Play Live Radio
Next Up:
0:00
0:00
Available On Air Stations

70 Acres of State Land Near Lake Cushman Preserved As Open Space

Tacoma Public Utilities has taken possession of 70 acres of public lands near Lake Cushman that were previously owned by the State Department of Natural Resources. Under the deal, the parcel will remain open space for recreation and will stay closed be logging or development.

The land is just east of Hood Canal near the southeast corner of Olympic National Park. It’s immediately adjacent to several small lakefront parcels that the utility has leased to private citizens since 1966. It’s also close to a popular recreation area called Staircase.

Bret Forrester is the wildlife and lands manager for Tacoma Power. He says when the state approached his agency, it was clear to him pretty quickly that it would be good for the utility and its constituents.

“The message is it’s going to remain as is as a forested site, and this provides assurance that it’s not going to be clear cut, ever,” he said.  

The utility manages these kinds of public open spaces as recreational areas to mitigate for its hydroelectric projects, including the dams on Lake Cushman that were relicensed by the federal government in 2010.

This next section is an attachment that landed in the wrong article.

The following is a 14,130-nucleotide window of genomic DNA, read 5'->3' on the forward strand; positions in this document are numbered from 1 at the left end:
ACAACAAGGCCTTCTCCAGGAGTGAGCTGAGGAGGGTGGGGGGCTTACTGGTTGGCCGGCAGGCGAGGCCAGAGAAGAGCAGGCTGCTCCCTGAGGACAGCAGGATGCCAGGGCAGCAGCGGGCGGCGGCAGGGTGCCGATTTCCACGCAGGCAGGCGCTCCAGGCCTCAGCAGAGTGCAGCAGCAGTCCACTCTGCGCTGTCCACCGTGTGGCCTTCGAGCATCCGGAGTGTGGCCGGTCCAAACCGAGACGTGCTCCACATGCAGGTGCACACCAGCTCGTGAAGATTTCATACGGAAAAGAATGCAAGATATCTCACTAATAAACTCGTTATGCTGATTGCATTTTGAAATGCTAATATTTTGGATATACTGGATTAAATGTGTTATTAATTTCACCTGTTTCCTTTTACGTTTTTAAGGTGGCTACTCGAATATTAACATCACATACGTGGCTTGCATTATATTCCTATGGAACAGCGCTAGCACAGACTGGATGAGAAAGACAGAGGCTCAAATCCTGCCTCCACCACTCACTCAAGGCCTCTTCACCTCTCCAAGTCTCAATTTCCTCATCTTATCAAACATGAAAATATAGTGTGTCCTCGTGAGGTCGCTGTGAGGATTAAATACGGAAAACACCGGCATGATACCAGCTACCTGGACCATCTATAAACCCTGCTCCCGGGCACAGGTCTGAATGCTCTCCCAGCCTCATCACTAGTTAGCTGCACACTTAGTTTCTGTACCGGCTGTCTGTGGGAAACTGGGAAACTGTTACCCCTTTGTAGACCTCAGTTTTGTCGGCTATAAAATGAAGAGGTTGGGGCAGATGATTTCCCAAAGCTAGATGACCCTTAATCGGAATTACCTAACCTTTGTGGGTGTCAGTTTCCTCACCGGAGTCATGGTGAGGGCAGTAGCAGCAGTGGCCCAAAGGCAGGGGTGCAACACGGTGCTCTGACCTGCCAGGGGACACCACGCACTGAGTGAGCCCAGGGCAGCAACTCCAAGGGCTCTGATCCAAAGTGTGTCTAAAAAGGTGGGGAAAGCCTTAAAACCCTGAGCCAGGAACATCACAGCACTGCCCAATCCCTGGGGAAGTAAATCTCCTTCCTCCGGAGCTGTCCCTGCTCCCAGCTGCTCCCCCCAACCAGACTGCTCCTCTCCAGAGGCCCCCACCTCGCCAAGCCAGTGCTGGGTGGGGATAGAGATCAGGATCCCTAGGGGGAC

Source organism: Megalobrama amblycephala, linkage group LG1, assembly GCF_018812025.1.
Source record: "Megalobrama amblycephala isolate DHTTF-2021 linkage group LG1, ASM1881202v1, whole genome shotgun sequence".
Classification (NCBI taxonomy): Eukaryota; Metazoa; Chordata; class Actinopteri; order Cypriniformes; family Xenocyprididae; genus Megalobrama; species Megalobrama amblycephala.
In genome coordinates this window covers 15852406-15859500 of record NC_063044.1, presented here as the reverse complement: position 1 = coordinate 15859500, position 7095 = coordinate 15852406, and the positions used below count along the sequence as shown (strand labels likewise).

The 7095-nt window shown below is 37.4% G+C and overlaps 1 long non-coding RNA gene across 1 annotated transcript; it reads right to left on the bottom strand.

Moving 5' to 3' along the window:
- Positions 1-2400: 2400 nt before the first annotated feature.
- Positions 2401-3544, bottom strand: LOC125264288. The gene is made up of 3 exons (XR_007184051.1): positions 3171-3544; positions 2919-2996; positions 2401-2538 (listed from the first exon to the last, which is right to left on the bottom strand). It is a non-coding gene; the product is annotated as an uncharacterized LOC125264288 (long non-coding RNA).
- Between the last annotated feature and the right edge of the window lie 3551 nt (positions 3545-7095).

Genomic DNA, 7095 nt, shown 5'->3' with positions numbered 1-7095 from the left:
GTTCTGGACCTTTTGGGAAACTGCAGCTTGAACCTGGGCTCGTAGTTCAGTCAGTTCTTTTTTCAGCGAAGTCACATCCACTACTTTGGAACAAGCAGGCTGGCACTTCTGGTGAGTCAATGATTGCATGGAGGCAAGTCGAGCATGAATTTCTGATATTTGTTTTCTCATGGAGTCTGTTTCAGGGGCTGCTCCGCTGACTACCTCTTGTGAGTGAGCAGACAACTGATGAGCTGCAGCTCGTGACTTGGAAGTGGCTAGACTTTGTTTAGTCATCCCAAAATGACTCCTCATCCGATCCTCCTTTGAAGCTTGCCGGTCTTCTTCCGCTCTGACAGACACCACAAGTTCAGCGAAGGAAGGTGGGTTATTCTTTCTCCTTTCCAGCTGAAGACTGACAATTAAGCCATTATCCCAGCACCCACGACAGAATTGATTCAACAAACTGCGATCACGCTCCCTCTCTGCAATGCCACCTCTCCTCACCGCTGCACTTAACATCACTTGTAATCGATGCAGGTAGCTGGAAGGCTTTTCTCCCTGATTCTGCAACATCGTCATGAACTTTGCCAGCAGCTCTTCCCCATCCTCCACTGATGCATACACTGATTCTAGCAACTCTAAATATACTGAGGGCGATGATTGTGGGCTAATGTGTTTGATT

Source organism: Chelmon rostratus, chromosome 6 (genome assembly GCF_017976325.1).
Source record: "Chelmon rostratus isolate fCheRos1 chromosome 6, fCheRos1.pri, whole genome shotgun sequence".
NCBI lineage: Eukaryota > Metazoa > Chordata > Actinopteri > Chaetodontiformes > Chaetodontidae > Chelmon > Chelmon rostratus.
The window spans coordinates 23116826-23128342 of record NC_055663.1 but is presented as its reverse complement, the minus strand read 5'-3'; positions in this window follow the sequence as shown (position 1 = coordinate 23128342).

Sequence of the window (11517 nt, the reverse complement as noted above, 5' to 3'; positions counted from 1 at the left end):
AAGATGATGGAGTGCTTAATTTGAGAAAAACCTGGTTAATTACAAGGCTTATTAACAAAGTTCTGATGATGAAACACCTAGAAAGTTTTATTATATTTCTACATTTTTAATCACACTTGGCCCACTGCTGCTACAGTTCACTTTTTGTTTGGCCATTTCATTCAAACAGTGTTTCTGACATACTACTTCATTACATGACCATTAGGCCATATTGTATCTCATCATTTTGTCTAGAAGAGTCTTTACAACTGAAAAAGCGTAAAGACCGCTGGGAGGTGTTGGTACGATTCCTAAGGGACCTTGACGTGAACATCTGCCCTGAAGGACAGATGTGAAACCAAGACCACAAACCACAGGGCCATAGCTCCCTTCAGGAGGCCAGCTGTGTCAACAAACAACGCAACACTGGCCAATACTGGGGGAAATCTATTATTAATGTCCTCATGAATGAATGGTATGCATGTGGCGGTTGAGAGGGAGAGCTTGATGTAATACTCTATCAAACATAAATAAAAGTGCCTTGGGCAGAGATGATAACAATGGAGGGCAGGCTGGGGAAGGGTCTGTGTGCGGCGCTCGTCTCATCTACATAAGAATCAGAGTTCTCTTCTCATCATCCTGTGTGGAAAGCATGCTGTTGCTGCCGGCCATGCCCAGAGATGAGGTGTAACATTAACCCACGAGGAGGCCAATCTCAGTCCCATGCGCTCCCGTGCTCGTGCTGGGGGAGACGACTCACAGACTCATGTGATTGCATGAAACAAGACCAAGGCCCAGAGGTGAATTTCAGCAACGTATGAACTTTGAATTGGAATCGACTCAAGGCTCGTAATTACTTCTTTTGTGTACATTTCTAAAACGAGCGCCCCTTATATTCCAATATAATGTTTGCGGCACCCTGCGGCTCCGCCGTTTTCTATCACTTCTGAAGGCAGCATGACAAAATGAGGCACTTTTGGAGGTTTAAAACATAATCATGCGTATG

For the state, it made sense to get rid of the land because it was isolated and too hard to log effectively, says Dave Gordon, who was in charge of the land transfer for the Department of Natural Resources.

“And it became a challenge for us to manage for primary timber revenue generation because of its proximity to Lake Cushman and all of the trails and recreation activity that go on around the lake.”  

Under the deal, the land and its timber was valued at nearly $700,000. Most of that money has been used to buy replacement lands that can be logged for DNR in the Capital State Forest near Olympia.

Bellamy Pailthorp covers the environment beat for KNKX, where she has worked since 1999. From 2000-2012, she covered the business and labor beat. Bellamy has a deep interest in Indigenous affairs and the Salish Sea. She has a masters in journalism from Columbia University.
Related Content